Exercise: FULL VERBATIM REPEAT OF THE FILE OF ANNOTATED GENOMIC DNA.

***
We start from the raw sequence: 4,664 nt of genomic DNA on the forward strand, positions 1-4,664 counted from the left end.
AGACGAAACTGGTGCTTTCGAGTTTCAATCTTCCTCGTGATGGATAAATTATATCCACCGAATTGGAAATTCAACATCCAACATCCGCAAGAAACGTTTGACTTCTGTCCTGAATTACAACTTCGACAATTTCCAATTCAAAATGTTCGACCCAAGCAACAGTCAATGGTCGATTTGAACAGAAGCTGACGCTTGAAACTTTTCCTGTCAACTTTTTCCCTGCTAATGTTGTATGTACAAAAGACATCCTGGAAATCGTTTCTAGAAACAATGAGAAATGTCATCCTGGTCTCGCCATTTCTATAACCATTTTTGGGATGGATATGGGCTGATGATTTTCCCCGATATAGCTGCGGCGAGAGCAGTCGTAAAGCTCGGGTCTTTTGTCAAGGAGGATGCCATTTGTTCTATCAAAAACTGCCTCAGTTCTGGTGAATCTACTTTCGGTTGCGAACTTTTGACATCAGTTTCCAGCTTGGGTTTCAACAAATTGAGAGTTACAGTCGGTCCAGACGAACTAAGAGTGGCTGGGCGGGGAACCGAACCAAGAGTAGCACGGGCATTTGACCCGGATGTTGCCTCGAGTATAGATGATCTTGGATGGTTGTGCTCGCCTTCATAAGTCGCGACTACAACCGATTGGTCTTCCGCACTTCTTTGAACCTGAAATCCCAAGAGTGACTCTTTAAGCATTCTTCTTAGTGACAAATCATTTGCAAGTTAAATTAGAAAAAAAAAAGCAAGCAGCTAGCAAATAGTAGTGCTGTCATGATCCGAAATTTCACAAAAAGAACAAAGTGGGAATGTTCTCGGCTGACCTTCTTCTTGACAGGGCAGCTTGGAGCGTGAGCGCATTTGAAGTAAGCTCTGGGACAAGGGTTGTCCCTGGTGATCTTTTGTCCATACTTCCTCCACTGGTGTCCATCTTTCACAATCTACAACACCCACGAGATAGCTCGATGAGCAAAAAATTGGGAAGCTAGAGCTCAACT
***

We start from the raw sequence: 4,664 nt of genomic DNA on the forward strand, positions 1-4,664 counted from the left end.
AGACGAAACTGGTGCTTTCGAGTTTCAATCTTCCTCGTGATGGATAAATTATATCCACCGAATTGGAAATTCAACATCCAACATCCGCAAGAAACGTTTGACTTCTGTCCTGAATTACAACTTCGACAATTTCCAATTCAAAATGTTCGACCCAAGCAACAGTCAATGGTCGATTTGAACAGAAGCTGACGCTTGAAACTTTTCCTGTCAACTTTTTCCCTGCTAATGTTGTATGTACAAAAGACATCCTGGAAATCGTTTCTAGAAACAATGAGAAATGTCATCCTGGTCTCGCCATTTCTATAACCATTTTTGGGATGGATATGGGCTGATGATTTTCCCCGATATAGCTGCGGCGAGAGCAGTCGTAAAGCTCGGGTCTTTTGTCAAGGAGGATGCCATTTGTTCTATCAAAAACTGCCTCAGTTCTGGTGAATCTACTTTCGGTTGCGAACTTTTGACATCAGTTTCCAGCTTGGGTTTCAACAAATTGAGAGTTACAGTCGGTCCAGACGAACTAAGAGTGGCTGGGCGGGGAACCGAACCAAGAGTAGCACGGGCATTTGACCCGGATGTTGCCTCGAGTATAGATGATCTTGGATGGTTGTGCTCGCCTTCATAAGTCGCGACTACAACCGATTGGTCTTCCGCACTTCTTTGAACCTGAAATCCCAAGAGTGACTCTTTAAGCATTCTTCTTAGTGACAAATCATTTGCAAGTTAAATTAGAAAAAAAAAAGCAAGCAGCTAGCAAATAGTAGTGCTGTCATGATCCGAAATTTCACAAAAAGAACAAAGTGGGAATGTTCTCGGCTGACCTTCTTCTTGACAGGGCAGCTTGGAGCGTGAGCGCATTTGAAGTAAGCTCTGGGACAAGGGTTGTCCCTGGTGATCTTTTGTCCATACTTCCTCCACTGGTGTCCATCTTTCACAATCTACAACACCCACGAGATAGCTCGATGAGCAAAAAATTGGGAAGCTAGAGCTCAACT